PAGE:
In the News

Screen Shot 2014-01-14 at 4.07.40 PMYahara Pride Tackles Runoff at its Source

Posted on January 9, 2014 by UW Limnology Department

The latest issue of Madison’s Capital Times has an excellent cover story exploring a new effort to reduce the amount of phosphorus that ends up in Madison lakes. As the article points out – each pound of phosphorus that enters our waterways can fertilize the growth of up to 500 pounds of blue-green algae. Read more here…

 Clean Lakes Alliance, affiliate of Yahara Pride Farms, responds to the digester spills

Dane County Manure DigesterWe at the Clean Lakes Alliance are proud of the collaboration among farmers, business, government and citizens that have made possible the addition of manure digesters to our community’s efforts to clean up the lakes. As such, it is disheartening to face the setback caused by the recent spills at area digesters, especially amid the progress made and the momentum generated by innovations in manure management. Amid frustration and disappointment, the Clean Lakes Alliance reiterates its stance that digesters can provide an effective means to manage manure and reduce unhealthy phosphorus concentrations in our watershed; however, it is imperative we apply the lessons learned from these accidents. Read more here…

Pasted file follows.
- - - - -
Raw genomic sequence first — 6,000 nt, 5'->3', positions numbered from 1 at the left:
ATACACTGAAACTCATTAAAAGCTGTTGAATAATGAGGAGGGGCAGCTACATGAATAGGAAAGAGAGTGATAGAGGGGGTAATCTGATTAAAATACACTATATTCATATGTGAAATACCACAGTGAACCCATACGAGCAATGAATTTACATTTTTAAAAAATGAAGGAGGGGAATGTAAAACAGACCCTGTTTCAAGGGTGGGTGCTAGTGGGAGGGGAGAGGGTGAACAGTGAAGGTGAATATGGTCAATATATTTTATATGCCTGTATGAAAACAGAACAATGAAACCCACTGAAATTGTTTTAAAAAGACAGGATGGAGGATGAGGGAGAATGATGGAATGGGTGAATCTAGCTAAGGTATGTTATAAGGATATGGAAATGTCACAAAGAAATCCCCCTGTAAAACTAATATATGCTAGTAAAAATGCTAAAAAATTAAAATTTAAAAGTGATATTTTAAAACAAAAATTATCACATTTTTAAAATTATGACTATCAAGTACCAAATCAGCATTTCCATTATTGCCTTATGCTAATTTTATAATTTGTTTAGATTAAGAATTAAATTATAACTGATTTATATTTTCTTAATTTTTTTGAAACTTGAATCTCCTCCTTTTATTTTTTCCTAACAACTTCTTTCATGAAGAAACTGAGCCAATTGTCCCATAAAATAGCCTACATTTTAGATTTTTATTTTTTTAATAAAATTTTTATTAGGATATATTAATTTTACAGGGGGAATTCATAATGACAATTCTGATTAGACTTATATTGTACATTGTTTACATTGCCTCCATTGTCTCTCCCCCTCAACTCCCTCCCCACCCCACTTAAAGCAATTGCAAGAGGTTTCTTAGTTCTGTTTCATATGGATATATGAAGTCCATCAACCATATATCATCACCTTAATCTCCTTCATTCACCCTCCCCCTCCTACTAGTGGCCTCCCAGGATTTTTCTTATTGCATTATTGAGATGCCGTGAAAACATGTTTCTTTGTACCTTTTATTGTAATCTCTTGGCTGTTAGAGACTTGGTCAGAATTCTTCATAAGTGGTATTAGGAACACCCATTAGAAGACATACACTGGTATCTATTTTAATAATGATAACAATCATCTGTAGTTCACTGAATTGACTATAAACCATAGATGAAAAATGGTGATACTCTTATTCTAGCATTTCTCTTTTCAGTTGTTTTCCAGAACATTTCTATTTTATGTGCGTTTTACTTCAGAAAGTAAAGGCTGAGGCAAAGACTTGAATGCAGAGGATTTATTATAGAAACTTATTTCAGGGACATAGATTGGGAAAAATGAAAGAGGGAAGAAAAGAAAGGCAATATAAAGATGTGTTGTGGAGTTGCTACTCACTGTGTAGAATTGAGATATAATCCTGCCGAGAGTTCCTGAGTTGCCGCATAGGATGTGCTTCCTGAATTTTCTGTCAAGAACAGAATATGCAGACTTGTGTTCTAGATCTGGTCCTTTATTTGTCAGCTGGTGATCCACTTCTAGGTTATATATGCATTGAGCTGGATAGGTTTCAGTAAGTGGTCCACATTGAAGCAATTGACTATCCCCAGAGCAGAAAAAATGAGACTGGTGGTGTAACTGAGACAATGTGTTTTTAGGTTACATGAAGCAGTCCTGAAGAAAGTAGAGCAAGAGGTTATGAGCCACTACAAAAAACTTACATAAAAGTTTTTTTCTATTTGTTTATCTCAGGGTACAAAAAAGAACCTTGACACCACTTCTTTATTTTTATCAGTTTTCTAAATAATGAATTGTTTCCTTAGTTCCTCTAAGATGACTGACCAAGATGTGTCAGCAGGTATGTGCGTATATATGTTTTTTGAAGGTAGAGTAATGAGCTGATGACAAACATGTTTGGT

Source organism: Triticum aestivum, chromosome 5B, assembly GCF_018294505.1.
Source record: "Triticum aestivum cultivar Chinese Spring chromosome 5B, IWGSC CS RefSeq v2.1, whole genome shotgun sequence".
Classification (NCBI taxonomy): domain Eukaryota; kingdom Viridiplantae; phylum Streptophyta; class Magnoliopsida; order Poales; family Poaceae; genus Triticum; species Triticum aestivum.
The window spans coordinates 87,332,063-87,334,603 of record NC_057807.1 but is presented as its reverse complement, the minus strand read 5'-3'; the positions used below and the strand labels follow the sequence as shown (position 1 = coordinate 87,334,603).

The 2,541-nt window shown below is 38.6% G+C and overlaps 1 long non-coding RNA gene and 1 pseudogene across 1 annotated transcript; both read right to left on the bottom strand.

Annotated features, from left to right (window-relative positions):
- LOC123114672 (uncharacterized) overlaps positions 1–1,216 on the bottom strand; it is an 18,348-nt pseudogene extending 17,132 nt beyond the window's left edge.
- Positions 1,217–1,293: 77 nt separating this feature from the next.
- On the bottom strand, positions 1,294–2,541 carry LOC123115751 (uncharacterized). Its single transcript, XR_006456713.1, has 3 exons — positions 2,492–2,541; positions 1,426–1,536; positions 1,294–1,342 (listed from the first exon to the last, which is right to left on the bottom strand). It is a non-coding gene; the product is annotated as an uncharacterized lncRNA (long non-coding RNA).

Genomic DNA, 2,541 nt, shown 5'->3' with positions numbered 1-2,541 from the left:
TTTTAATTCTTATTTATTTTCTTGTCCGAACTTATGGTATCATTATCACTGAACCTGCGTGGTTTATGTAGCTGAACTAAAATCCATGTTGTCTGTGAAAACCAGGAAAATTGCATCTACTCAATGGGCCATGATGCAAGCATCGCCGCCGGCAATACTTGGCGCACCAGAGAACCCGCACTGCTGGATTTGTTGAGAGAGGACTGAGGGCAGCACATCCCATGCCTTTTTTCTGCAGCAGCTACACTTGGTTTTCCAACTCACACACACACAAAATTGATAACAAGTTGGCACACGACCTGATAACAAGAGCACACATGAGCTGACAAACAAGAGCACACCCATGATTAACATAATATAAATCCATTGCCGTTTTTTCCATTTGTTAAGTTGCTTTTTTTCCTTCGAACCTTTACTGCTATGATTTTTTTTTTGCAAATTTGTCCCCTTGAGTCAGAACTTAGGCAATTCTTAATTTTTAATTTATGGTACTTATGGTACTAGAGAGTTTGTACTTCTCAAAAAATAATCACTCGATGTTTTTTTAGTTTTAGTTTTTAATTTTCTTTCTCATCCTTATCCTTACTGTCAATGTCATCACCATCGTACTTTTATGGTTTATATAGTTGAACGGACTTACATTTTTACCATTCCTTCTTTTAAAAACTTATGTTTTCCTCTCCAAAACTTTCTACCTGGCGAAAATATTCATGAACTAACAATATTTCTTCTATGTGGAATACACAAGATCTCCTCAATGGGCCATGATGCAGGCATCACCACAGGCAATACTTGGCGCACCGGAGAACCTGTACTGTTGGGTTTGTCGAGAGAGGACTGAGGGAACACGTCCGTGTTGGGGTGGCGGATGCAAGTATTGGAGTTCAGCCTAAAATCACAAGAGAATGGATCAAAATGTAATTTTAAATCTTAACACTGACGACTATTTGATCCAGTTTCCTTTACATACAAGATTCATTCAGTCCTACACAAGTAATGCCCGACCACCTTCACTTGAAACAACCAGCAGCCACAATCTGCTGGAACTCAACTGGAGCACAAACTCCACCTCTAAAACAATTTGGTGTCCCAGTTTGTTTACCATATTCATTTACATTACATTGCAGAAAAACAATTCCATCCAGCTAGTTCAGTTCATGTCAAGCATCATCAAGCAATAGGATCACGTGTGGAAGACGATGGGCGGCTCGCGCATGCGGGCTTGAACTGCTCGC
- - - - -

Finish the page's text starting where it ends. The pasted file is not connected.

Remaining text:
Yahara Pride looks to enlist local farmers in the fight against phosphorus runoff

52cc4f228916a.preview-620Posted January 08, 2014 by the Capital Times.

On a brilliant, sunny but frigid Wisconsin day, Jeff Endres, a fifth-generation farmer, uses a rake to scratch through a foot-and-a-half of snow on his farm just west of Waunakee. For the first time since his family has owned the land, it’s not bare, frozen ground beneath the snow. It’s barley. “Farmland is the most vulnerable when frost is coming out of the ground,” says Endres, who, along with brothers Steve and Randy, owns Endres Berryridge Farms in the town of Springfield. “It’s good to have roots in place when the snow melts and the rain starts to come. There isn’t as great a chance of soil and nutrient runoff.” Read more here…

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